What allowed the Buckeyes to win 11 games was a defense that once again dominated opposing offenses, holding nine of their 12 competitors under 20 points per game. Though his numbers were down from last season, Joey Bosa managed to finish in the top 20 nationally with 16 tackles for loss. The increased attention that offensive lines gave Bosa allowed Tyquan Lewis to rack up seven sacks, and the Buckeyes finished the season with the sixth-best pass efficiency defense in the nation. None of the offenses that the OSU defense faced, though, presented the sort of challenge that the Irish offense could provide.
Ohio State had solid special teams production from all of its various units save the kickers. Jack Willoughby and Sean Neurnberger split time, connecting on all 57 extra-point attempts but just seven of 12 field goal tries. Cameron Johnston rated just ahead of Notre Dame’s Tyler Newsome in punting average, and the Buckeyes ranked 16th nationally in net punting. Both return units were top-35 crews, helping skew the field-position battle toward the Big Ten team. Urban Meyer has a solid team at every unit with plenty of talent, but it remains to be seen just how interest the Buckeyes will have in suiting up and competing in a non-championship bowl game.
What is Likely to Happen
Ohio State is a 6.5-point favorite against the Fighting Irish, and if they decide to show up and play hard they have the talent to blow that betting line out of the water. With players inevitably looking ahead to NFL futures and knowing that one more performance could raise or lower their draft stock, both teams should have plenty of incentive to play their hardest. Between the two rosters there are 15 senior starters, making this a contest that will linger (for better or worse) in their memories for a lifetime.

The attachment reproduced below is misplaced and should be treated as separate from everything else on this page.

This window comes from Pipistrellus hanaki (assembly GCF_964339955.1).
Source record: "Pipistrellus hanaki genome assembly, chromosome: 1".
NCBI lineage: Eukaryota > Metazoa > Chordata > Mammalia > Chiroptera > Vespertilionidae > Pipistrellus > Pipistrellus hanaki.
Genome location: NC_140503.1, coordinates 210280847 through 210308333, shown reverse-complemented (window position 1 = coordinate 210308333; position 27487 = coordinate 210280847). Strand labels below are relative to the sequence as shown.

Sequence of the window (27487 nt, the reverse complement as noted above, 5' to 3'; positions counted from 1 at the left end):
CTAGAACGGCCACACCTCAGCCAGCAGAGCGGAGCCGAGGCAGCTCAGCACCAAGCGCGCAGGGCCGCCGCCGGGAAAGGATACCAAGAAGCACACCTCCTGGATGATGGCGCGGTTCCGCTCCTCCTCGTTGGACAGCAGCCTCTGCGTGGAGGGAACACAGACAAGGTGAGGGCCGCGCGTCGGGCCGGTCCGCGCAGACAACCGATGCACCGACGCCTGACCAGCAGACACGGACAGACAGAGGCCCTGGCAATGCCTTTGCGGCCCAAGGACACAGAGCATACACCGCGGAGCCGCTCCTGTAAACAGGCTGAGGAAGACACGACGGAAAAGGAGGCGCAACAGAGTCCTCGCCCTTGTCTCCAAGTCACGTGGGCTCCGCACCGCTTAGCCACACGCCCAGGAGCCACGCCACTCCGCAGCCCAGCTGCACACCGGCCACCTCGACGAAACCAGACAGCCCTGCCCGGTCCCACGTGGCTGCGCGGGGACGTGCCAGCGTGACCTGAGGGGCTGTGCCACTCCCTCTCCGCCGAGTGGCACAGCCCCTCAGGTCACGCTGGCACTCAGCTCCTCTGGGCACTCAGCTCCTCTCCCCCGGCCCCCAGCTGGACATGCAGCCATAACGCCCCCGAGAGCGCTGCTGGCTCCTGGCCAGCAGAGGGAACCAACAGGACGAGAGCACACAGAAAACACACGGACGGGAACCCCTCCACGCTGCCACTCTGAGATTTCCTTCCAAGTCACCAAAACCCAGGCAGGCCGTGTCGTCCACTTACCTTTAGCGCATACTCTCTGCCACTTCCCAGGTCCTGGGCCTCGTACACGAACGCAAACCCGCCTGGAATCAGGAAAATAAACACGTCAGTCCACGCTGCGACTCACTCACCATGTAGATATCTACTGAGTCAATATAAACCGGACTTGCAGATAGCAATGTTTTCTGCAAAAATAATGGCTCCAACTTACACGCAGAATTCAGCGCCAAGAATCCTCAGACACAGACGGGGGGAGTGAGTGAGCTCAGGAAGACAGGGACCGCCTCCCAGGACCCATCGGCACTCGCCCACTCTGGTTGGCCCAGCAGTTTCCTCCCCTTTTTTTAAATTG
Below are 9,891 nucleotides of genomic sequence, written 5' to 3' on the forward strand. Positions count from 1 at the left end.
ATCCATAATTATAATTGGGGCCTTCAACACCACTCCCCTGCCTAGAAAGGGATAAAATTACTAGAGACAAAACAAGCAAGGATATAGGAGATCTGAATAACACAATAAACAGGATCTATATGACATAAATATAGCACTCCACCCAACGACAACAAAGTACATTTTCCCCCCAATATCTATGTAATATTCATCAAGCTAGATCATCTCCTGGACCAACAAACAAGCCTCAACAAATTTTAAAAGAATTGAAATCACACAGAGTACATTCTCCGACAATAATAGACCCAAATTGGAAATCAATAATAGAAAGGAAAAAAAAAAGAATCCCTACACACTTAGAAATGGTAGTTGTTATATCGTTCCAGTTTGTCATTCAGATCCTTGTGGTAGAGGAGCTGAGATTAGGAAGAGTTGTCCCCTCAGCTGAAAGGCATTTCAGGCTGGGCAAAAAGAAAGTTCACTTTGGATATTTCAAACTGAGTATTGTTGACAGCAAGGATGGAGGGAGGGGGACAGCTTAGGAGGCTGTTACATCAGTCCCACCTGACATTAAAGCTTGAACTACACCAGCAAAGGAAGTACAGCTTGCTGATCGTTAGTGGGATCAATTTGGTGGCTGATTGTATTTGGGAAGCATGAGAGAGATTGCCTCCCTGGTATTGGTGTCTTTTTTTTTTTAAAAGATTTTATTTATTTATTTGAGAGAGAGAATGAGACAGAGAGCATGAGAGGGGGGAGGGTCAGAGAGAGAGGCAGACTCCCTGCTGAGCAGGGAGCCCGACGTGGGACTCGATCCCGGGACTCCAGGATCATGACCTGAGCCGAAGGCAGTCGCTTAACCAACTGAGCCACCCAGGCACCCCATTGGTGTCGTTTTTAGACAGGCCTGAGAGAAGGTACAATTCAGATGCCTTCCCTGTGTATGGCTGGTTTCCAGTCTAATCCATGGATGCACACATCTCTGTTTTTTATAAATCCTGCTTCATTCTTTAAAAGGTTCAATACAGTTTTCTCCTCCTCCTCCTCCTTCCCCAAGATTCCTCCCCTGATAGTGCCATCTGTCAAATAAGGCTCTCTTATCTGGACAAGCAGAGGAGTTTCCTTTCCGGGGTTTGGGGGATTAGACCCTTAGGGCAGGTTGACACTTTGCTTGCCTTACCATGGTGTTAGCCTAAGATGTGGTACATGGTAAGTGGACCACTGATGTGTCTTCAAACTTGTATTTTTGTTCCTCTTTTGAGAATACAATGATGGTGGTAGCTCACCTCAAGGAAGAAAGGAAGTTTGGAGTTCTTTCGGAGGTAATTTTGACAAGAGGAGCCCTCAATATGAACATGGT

If both teams do decide to play the full 60, that probably doesn’t bode well for Brian Kelly’s dreams of succeeding in one of these big games. He lost the Orange Bowl at Cincinnati, the BCS national championship game in Miami in 2013, and will hope that the desert makes the third trip a charm. It is more likely, though, that Ezekiel Elliott will get fed the ball at least 30 times as he rumbles for 200 yards and at least two touchdowns. We’ll probably see both Buckeye quarterbacks at some point, and Urban Meyer will have a reason to smile after missing out on a second straight Big Ten championship.
Ohio State 31, Notre Dame 17